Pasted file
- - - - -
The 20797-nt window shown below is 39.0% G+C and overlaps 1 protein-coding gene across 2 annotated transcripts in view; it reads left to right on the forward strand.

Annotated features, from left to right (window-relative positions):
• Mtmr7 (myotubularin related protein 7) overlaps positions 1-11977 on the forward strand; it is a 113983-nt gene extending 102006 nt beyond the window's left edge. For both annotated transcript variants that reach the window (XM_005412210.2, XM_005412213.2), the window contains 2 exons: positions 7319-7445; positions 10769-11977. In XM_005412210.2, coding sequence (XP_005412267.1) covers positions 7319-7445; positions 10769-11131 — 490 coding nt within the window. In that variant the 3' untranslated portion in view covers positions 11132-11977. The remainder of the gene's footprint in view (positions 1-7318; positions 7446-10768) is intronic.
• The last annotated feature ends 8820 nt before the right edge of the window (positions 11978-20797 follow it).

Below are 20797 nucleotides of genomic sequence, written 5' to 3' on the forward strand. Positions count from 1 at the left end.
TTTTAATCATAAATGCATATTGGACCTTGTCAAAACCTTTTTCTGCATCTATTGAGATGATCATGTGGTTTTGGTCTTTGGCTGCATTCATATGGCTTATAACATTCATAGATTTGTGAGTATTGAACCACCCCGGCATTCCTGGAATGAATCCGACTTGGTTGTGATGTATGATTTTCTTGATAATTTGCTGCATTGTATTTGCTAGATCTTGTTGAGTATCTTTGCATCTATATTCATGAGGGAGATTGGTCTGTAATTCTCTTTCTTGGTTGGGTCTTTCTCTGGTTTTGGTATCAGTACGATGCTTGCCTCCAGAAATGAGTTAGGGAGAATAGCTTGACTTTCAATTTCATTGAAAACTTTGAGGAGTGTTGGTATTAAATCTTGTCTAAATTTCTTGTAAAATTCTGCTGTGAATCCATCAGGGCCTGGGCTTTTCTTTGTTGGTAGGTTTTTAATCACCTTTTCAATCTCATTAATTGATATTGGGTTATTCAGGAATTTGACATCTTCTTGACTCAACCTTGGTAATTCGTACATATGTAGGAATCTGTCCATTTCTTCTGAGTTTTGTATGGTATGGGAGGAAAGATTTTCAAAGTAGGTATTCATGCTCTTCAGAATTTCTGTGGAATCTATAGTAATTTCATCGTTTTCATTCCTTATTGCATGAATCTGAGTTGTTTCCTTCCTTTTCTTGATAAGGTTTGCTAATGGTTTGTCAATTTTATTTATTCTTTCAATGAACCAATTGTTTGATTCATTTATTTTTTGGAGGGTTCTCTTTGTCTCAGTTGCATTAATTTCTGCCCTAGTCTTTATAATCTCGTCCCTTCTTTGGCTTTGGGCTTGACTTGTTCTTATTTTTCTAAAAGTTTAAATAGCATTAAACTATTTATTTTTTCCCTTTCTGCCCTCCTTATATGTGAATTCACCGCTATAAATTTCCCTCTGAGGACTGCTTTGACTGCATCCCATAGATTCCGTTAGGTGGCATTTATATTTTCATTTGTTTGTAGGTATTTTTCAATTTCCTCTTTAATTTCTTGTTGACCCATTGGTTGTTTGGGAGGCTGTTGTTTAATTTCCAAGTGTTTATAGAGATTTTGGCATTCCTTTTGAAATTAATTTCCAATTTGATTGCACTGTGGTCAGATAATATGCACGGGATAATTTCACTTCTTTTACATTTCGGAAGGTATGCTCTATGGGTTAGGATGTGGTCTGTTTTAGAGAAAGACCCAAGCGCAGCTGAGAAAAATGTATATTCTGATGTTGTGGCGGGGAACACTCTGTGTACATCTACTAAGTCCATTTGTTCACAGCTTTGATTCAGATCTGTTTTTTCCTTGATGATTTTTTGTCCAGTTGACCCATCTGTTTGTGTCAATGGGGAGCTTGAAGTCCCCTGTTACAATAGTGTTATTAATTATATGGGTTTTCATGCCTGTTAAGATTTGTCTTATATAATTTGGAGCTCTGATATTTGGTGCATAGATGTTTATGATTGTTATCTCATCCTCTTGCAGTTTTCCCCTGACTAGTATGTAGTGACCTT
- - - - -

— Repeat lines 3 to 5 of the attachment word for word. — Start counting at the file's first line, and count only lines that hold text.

• Mtmr7 (myotubularin related protein 7) overlaps positions 1-11977 on the forward strand; it is a 113983-nt gene extending 102006 nt beyond the window's left edge. For both annotated transcript variants that reach the window (XM_005412210.2, XM_005412213.2), the window contains 2 exons: positions 7319-7445; positions 10769-11977. In XM_005412210.2, coding sequence (XP_005412267.1) covers positions 7319-7445; positions 10769-11131 — 490 coding nt within the window. In that variant the 3' untranslated portion in view covers positions 11132-11977. The remainder of the gene's footprint in view (positions 1-7318; positions 7446-10768) is intronic.
• The last annotated feature ends 8820 nt before the right edge of the window (positions 11978-20797 follow it).

Below are 20797 nucleotides of genomic sequence, written 5' to 3' on the forward strand. Positions count from 1 at the left end.